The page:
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Folded Light Art

Origami is commonly known as a Japanese and Chinese ancient paper-folding art that can be traced back to the time when paper was invented in China, about two thousand years ago. In the past few decades, Origami, both as an art and a science, has been developing rapidly and has become a fertile ground for cross-pollination among the arts, humanities, natural sciences, mathematics, computer science, and engineering. New areas in origami—including rigid origami, thick origami, origami tessellation, curve folding— are concerned not only with the artistic aspects, but also with the underlying mathematics, computational simulations, and applications in the material and structural engineering of origami. These new areas of origami, are not particularly restricted to folding with paper. Instead, a variety of materials, from graphene at the nanoscale to timber at the architecture scale, have been studied and fabricated using folding techniques. While folding a piece of paper does not require sophisticated tools, folding graphene or timber requires complex scientific, engineering, and mathematical studies. Because of this complexity, mathematical theorems concerning geometric properties in folding thick panels have been studied. Computer algorithms have been developed to simulate kinetic behaviors in the folding of rigid origami. Finite element analysis has been used to study the mechanical behaviors of a foldable and deployable structure. Many more research projects focus on understanding the computational complexity and geometric algorithms of folding and unfolding.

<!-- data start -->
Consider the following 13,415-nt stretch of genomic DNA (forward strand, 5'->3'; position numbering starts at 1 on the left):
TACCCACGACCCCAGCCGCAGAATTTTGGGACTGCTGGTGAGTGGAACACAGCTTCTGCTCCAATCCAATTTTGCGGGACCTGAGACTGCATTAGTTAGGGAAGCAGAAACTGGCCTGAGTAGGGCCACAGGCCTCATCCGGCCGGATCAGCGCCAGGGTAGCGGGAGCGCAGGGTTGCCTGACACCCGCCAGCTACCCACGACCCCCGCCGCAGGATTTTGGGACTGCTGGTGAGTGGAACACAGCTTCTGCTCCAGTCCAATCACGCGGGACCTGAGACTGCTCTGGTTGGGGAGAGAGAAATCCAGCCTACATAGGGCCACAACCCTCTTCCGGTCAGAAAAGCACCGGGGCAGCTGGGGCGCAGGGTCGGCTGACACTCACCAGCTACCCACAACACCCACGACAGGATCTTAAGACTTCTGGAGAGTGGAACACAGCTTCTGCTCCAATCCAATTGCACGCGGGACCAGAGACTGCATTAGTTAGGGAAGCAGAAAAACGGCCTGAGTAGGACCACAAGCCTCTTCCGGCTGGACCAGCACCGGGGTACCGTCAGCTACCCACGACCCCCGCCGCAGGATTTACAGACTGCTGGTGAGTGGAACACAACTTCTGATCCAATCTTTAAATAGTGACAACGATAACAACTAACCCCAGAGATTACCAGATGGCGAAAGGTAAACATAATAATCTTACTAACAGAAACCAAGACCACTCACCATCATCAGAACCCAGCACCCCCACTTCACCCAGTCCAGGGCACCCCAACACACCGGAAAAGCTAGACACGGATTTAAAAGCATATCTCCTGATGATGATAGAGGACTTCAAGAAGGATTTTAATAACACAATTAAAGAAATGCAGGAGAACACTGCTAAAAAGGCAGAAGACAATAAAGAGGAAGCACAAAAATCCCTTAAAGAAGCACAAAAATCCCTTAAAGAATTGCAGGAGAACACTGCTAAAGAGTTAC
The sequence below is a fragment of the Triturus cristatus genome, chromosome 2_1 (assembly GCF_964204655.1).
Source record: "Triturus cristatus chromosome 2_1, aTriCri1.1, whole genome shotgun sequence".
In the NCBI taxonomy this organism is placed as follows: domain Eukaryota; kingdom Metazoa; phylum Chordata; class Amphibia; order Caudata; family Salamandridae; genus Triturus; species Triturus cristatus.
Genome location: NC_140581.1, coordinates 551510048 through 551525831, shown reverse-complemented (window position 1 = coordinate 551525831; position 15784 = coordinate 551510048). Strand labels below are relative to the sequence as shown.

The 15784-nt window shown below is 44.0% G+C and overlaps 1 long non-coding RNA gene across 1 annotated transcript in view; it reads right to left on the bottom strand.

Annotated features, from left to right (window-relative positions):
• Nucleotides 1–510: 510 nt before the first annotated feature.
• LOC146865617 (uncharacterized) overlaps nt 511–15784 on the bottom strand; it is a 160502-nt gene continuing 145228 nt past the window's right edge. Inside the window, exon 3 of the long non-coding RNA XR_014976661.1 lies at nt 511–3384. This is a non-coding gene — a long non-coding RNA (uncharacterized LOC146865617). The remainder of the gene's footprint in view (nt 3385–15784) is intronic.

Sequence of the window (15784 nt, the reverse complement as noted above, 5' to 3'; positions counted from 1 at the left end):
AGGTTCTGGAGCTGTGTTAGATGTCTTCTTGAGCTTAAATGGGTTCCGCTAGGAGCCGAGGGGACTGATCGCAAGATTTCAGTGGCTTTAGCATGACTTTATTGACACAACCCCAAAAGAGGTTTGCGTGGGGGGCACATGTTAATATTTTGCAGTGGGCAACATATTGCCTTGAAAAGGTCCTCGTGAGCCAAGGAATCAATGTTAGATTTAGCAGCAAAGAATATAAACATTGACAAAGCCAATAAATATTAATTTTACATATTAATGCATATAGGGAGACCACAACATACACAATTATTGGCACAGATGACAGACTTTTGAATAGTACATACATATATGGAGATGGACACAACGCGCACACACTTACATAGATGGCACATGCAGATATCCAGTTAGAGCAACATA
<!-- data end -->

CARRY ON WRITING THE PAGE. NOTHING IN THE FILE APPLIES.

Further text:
While research into folding has been conducted in computer science, mathematics, engineering, and material science, folding in art and design has yet to be taken more seriously other than in its association with traditional origami as a craft activity. I attempt to bring new awareness to this unique expression of art and design by exploring folding conceptually and mathematically and by seeking innovative ways of form-finding and material-making in art and design. For artists and designers, folding can be seen as a conceptual expression and a material operation. By linking both, folding becomes a powerful medium for exploring various didactic material and cultural concepts, such as interiority and exteriority, subjectivity and objectivity, and boundary and space. For designers, understanding the intrinsic logics of natural forms (for example, in protein folding or leaf furling) and applying these logics to new materials result in new designs. As an artist, designer, and researcher, I am equally intrigued by the fertile conceptual grounds, the rich geometric and tectonic forms, the sophisticated mathematical understandings, and the broad material applicability of origami. In particular, I am interested in how to explore folding through spatial art installations, how to invent new folding designs based on mathematical understandings, how to digitally fabricate these new designs and structures in various materials (not necessarily paper) based on computational design and engineering analysis, and most importantly, I am interested in exploring how these aspects work together within the conceptual and physical spaces in which they occur. Instead of exploring these various aspects in isolation, I often overlap inquires in art, design, mathematics, engineering, and technologies in my creative and research scholarship.

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